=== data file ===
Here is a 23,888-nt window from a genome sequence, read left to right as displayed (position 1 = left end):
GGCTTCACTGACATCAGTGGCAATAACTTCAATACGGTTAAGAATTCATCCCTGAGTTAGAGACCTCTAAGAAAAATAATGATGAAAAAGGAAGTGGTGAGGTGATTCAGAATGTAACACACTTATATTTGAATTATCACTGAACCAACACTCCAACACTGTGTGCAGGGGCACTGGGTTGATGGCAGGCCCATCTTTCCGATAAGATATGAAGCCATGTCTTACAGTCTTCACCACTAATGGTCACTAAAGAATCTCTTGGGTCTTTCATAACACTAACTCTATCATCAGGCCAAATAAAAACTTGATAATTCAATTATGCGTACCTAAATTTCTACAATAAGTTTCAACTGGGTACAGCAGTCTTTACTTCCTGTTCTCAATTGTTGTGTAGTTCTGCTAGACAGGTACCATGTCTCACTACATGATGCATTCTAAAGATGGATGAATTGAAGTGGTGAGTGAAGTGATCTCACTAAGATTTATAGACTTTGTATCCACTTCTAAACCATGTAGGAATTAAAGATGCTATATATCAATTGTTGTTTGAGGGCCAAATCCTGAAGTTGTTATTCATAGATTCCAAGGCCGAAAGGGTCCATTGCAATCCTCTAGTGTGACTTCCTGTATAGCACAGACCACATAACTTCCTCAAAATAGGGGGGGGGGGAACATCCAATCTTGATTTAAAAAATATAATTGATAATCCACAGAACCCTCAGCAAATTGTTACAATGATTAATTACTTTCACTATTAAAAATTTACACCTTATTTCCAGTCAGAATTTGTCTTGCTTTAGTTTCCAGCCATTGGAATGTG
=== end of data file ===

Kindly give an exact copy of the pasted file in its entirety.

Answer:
Here is a 23,888-nt window from a genome sequence, read left to right as displayed (position 1 = left end):
GGCTTCACTGACATCAGTGGCAATAACTTCAATACGGTTAAGAATTCATCCCTGAGTTAGAGACCTCTAAGAAAAATAATGATGAAAAAGGAAGTGGTGAGGTGATTCAGAATGTAACACACTTATATTTGAATTATCACTGAACCAACACTCCAACACTGTGTGCAGGGGCACTGGGTTGATGGCAGGCCCATCTTTCCGATAAGATATGAAGCCATGTCTTACAGTCTTCACCACTAATGGTCACTAAAGAATCTCTTGGGTCTTTCATAACACTAACTCTATCATCAGGCCAAATAAAAACTTGATAATTCAATTATGCGTACCTAAATTTCTACAATAAGTTTCAACTGGGTACAGCAGTCTTTACTTCCTGTTCTCAATTGTTGTGTAGTTCTGCTAGACAGGTACCATGTCTCACTACATGATGCATTCTAAAGATGGATGAATTGAAGTGGTGAGTGAAGTGATCTCACTAAGATTTATAGACTTTGTATCCACTTCTAAACCATGTAGGAATTAAAGATGCTATATATCAATTGTTGTTTGAGGGCCAAATCCTGAAGTTGTTATTCATAGATTCCAAGGCCGAAAGGGTCCATTGCAATCCTCTAGTGTGACTTCCTGTATAGCACAGACCACATAACTTCCTCAAAATAGGGGGGGGGGGAACATCCAATCTTGATTTAAAAAATATAATTGATAATCCACAGAACCCTCAGCAAATTGTTACAATGATTAATTACTTTCACTATTAAAAATTTACACCTTATTTCCAGTCAGAATTTGTCTTGCTTTAGTTTCCAGCCATTGGAATGTG